Fun with triangles: Proving a simple theorem


Some context

I'm working with the book Famous Problems of Geometry and How to Solve them.

What is synthetic geometry?

It's just like the geometry you've heard of but with some constraints. Our only tools are a ruler (not to measure distances but to draw straight lines) and a compass, to draw curves.


Well, you have to know what a right-angle is, stuff like that. Not a really hard post.

The problem

Based on this picture, we should be able to tell BN's length in terms of AN and NC. In fact, we want to prove that BN² = AN · NC.

Do not mistake this relation with the Pythagorean theorem; which states that AC² = AB² + BC²!!

How to build this figure? (Optional)

Step 1 is to draw a straight line segment. We don't care about its length. Based on our figure, this segment is segment AC.

Step 2 is to draw a semi-circle (again, we don't care about its diameter). Simply, stick you compass somewhere on the segment you just drew and draw a semi-circle (or a full circle but we only care about half the circle, the one that goes from A to C).

Hint: place A and C after drawing the semi-circle.

Now using your compass and a ruler, draw another line segment. Make this one perpendicular to the first segment. It must at least touch the semi-circle. We'll name it BN.

Now, the last step is to draw the two other sides of the triangle. Simply by connecting the corners of our circle with the point where segment n°2 touches the semi-circle. You can do this with only a ruler.

Two right angles

First of all, how do we know that there are at least two right angles on this figure?

One of them is the angle between BN and AC. We drew BN perpendicular to AC remember? You might be doubtful that BN and AC really are perpendicular. Even using the compass method. And you'd be rightful, angle BNA is not 90° in real life! But it is in our heads and that's all we care about.

So that's one. But what about angle ABC??

There exist a theorem which states that if I construct a semi-circle with diameter AC, and then I place on it a point B, at random, then triangle ABC possesses a right angle; the angle ABC.

See? No matter where we placed point B, ABC remains a right angle.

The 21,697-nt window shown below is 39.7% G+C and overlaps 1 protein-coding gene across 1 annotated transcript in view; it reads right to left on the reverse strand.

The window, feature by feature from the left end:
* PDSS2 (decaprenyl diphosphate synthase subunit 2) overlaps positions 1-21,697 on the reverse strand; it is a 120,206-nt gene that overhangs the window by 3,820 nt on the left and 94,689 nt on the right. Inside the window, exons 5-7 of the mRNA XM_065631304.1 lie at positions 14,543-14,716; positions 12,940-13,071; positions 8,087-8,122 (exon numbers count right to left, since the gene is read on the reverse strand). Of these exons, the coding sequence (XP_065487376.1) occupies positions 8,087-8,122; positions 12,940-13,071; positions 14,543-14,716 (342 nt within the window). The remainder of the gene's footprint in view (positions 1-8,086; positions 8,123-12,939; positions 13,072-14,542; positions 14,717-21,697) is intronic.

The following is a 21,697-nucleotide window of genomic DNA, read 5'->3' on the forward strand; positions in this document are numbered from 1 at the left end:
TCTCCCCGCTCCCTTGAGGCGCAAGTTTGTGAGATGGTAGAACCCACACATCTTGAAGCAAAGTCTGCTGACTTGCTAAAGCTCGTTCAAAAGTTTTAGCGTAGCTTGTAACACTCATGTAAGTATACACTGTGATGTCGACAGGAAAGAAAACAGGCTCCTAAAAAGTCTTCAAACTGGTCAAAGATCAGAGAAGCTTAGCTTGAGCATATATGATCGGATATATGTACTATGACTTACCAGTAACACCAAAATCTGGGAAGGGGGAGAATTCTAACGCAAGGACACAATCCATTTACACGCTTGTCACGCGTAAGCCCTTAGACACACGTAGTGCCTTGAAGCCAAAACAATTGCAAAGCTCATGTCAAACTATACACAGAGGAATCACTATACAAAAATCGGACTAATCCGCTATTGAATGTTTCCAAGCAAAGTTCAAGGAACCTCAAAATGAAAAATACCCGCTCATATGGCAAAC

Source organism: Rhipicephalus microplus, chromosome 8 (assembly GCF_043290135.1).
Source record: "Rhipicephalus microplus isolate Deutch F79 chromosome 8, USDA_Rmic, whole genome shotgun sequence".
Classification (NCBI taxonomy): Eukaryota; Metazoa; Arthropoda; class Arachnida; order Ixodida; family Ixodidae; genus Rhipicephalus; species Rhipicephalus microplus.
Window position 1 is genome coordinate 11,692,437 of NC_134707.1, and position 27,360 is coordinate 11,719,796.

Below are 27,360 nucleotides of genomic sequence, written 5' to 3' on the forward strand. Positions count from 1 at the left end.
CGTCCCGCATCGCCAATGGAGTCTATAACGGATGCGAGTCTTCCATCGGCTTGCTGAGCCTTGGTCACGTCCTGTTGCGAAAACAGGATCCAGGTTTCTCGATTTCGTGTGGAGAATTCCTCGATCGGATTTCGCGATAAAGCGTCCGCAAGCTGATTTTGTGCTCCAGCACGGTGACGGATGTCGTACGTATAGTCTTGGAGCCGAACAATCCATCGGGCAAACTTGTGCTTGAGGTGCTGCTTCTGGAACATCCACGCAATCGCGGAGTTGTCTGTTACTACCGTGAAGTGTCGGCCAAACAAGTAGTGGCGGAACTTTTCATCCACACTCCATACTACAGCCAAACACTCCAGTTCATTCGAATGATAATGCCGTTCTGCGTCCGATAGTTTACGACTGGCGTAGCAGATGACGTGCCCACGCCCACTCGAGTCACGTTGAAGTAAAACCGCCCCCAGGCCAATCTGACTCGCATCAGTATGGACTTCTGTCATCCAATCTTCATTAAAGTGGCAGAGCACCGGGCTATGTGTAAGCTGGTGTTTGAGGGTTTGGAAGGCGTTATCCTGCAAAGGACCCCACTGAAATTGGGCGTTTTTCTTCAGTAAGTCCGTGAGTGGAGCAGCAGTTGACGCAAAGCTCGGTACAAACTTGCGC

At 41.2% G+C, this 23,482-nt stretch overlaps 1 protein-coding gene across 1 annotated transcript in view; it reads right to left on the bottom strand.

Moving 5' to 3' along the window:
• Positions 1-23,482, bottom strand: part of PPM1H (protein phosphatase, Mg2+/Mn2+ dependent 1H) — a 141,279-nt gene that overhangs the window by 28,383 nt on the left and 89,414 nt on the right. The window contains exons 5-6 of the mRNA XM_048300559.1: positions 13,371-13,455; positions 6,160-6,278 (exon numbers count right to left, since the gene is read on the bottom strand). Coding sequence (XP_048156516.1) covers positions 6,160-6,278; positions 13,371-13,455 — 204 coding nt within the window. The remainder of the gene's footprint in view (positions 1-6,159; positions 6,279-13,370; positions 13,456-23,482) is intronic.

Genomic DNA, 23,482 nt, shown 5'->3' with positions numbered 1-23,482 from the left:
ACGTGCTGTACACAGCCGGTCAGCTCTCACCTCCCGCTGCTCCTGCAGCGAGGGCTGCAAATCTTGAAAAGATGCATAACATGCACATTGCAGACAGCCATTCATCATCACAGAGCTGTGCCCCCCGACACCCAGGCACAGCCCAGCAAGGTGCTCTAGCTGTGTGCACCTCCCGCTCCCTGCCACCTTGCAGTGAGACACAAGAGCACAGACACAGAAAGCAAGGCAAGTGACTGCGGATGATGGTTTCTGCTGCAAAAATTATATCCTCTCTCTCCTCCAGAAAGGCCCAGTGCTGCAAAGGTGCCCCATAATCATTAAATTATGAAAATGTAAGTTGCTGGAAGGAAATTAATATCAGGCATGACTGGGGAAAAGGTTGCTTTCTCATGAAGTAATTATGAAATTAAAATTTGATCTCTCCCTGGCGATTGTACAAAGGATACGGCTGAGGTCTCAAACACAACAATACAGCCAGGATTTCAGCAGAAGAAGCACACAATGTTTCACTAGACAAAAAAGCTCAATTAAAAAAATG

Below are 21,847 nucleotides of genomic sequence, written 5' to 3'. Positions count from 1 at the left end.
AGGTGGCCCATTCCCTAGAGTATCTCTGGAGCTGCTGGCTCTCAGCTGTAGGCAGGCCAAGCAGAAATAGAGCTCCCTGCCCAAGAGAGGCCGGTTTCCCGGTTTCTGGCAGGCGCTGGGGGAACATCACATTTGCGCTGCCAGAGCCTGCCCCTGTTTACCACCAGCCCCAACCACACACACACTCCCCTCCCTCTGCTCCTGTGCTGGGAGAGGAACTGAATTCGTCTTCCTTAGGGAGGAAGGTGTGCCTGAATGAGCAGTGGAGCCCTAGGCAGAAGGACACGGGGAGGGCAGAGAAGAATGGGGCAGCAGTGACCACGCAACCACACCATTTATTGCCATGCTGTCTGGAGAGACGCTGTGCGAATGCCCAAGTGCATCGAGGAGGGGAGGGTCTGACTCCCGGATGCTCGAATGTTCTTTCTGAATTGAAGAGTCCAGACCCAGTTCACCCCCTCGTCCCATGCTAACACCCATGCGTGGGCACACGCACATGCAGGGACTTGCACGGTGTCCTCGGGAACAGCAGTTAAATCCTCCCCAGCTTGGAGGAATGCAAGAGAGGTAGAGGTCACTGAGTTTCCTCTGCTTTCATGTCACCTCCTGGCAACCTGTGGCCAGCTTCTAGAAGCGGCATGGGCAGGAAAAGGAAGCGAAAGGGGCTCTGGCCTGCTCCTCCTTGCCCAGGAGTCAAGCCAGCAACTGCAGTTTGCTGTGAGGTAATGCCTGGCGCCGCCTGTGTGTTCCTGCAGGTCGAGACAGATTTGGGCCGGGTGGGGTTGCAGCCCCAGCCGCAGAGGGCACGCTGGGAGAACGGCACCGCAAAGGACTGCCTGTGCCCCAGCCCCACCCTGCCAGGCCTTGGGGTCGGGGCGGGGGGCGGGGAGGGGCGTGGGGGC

The proof for this is pretty easy. You can find it on Google. Or ask about it in the comments.

A bit of Algebra

You know that ab = c is equivalent to a = c / b (if b is not zero)? We use this to obtain the following equivalence.

BN² = AN · NC
⇔ AN / NB = NB / NC

In case this formula gave you trouble, feel free to visit Maths is fun.

We are now reasoning in terms of ratios. By verifying that the second expression in our equivalence holds, we’ll prove that the first one holds too.

In the next section, we’ll learn that our second expression is a consequence of two triangles being similar.

Triangles.. ratios.. What about Similar triangles?

What are they?

You see that our triangle (ABC) is made of two smaller right triangles, okay? (ABN and BNC; see drawing at the end of this section)

Basically, if ABN and BNC were two similar triangles, we would have the following relation:

AN / NB = AB / BC = BN / NC

Which look just like the one we obtained in the previous section! We have to prove that ABN and BNC are similar in order to solve our problem!

Proving that two triangles are "similar" boils down to proving that they share two angles. For instance, if both triangle 1 and 2 have an angle of 57° and and angle of 33°, they are said to be similar one another.

This is called the AA postulate. I'll explain that now.

Take all three angles of a triangle (right or not); sum them up, and you'll get 180°. Invariably. If you're not getting this result then your shape is not a triangle.

The AA postulate states that if two triangle share two angles, then they share three angles. It's always true since the sum of the angles MUST be 180°.

The proof

Let's try to compare ABN and BNC's angles.

Wait, we only know one of their angles' measure so we can't do that.

Instead of directly comparing our two small triangles, we'll compare each one of them with the bigger one: ABC. If two triangles are similar to a third triangle, then they are similar to each other.

So ABN has one right angle, so does ABC. That's one.

Both ABN and ABC possess the angle BAN. That's two. ABN and ABC are similar triangles.

BNC has one right angle, so does ABC. That's one.

Both BNC and ABC possess the angle BCN. That's two. BNC and ABC are similar triangles.

A more intuitive / graphical way to prove that those triangles are indeed, similar. Click to enlarge.


ABN and BNC are similar triangles, which means that AN / NB = BN / NC which means that BN² = AN · NC; based on our small algebraic manipulation.

In more general terms, we just proved that the length of altitude on the hypotenuse can be expressed in terms of the lengths of the two segments it divides the hypotenuse in.

Cool, isn't it?

Written by Tanguy Andreani
on 6th of August